In the fall of 1983 as a junior at Cornell I took CS 481, Introduction to the Theory of Computing, from Juris Hartmanis. Needless to say this was the course that changed my life and led me down a path that would have me teach a variation of this course myself more than twenty times.

For some reason one of the final exam questions is still stuck in my head.

Let the permutation of a language L be the set of strings x such that there is a string y in L which is a permutation of the letters in x. For example perm({01},{001})={01,10,001,010,100}.

Are regular languages closed under permutations?

There's a short and easy answer that's not so easy to find. Just in that P v NP spirit a Hartmanis test question should have. Give it a try before you read more.

If you ask Chegg you end up with

And for $15 you can get the answer. Back in 1983 we called that cheating.

The hint only works if there are regular languages whose permutations are not context free. Which is true in general but oddly enough the permutation of every context-free language over a two-letter alphabet is context free. The proof uses Parikh's theorem which implies that the permutation of any context-free language is the permutation of a regular language (over any alphabet size).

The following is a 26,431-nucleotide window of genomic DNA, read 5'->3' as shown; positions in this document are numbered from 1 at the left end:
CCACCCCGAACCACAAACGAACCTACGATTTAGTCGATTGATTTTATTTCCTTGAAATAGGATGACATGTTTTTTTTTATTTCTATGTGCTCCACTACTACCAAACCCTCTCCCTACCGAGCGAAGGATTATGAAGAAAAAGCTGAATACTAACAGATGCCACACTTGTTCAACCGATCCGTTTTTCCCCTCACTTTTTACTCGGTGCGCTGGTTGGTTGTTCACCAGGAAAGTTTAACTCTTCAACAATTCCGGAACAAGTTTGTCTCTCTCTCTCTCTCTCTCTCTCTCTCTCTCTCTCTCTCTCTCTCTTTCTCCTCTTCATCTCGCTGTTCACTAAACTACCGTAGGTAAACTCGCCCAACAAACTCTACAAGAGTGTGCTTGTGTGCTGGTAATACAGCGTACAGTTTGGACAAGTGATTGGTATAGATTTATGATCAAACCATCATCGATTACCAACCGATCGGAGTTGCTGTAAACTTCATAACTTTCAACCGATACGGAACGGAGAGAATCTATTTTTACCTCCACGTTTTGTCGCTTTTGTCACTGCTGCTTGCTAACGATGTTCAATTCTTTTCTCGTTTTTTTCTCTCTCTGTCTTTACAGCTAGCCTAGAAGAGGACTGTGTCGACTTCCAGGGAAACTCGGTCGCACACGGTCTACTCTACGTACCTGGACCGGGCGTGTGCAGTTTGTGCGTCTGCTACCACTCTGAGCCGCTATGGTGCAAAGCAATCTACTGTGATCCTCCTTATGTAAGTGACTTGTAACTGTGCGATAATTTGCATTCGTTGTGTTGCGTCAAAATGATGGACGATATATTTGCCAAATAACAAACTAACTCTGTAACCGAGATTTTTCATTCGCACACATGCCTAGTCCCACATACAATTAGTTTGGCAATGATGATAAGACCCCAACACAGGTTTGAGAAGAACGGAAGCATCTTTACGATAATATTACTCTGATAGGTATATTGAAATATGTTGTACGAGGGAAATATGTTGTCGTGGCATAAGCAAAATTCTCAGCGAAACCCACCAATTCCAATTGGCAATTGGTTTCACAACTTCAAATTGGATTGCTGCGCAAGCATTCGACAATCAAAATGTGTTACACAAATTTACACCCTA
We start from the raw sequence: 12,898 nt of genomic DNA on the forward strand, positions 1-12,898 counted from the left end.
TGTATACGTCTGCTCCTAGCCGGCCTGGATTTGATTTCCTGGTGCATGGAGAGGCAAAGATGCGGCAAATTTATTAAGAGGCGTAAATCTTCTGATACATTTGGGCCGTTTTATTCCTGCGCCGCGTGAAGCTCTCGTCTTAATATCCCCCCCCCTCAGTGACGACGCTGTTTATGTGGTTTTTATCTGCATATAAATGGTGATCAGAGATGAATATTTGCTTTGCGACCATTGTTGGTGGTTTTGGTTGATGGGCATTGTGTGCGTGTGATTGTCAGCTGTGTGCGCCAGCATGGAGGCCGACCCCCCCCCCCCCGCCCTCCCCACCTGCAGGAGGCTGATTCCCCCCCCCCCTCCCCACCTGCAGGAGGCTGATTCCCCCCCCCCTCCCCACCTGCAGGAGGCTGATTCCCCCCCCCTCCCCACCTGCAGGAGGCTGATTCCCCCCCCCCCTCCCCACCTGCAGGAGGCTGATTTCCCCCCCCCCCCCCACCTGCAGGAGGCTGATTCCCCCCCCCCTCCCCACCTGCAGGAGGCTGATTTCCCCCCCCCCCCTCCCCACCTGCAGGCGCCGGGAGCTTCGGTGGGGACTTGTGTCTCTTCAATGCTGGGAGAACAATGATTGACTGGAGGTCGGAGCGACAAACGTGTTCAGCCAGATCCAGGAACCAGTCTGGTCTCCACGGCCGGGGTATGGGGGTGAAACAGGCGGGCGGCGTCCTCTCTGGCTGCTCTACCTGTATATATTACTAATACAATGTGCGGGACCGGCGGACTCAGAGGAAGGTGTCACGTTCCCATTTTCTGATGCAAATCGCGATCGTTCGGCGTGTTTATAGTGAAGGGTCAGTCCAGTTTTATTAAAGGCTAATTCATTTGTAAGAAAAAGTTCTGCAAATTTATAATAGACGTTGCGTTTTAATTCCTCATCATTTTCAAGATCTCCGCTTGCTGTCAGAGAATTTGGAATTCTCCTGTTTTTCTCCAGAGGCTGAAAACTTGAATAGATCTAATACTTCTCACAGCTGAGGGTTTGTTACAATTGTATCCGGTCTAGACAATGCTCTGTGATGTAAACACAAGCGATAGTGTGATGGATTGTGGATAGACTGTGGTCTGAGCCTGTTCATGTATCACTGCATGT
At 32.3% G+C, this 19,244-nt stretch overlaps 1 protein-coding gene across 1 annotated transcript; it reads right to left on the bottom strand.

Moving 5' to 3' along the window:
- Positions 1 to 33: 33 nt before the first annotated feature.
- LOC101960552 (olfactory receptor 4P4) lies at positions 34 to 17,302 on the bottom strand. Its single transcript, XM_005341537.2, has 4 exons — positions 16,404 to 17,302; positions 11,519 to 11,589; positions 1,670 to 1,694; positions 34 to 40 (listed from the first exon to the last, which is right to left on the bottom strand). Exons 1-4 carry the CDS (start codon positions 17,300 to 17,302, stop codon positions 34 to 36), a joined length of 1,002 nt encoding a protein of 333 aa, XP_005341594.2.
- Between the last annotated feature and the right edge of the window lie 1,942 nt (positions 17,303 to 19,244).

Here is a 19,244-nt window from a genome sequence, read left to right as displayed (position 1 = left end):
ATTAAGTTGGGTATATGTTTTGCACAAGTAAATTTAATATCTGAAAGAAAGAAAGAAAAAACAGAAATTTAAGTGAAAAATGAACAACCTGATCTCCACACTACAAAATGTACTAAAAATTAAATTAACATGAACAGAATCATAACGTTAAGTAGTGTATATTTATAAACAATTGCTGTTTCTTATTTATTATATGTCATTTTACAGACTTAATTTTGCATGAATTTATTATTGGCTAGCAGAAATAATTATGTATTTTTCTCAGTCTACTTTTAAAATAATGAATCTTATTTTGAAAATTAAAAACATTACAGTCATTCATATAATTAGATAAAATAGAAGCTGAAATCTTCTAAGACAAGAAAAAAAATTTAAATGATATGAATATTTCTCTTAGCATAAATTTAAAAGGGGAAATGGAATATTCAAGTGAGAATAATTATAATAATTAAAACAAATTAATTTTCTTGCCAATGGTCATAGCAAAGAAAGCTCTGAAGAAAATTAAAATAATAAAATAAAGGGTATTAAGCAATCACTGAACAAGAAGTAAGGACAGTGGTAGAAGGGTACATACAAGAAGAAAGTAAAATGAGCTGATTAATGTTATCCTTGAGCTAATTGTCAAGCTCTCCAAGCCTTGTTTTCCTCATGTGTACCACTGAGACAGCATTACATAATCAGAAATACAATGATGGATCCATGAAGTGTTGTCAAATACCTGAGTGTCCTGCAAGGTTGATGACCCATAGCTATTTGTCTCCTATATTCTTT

Some other fun permutation questions:

- Show that NP is closed under permutations.
- Show that P is closed under permutations if and only if E = NE.
- What about NL and L?

L=(10)* is regular, the permutation requires counting. Right?

ReplyDeleteI don't follow: The permutation of (10)* is (10)*, hence regular.

DeleteHe's right. perm((10)*) is the language of strings with an equal number of 0s and 1s. The strings 0^n are distinguished by the strings 1^n. Myhill-Nerode: game over.

DeleteOops.

DeleteI wonder how I make these mistakes. (01)* was my first thought but then somehow I began equating (01)* with [01]* (in programming notation; aka (0+1)* in math notation), and I spent quite some time not realizing these are different. In hindsight, it doesn't make any sense.

Oh, well. I don't understand myself.

"Why can't we have an open-book exam?"

ReplyDelete"Because then I'd have to write a question so complex no book would have the answer."

Another recipe to prove P != NP

ReplyDelete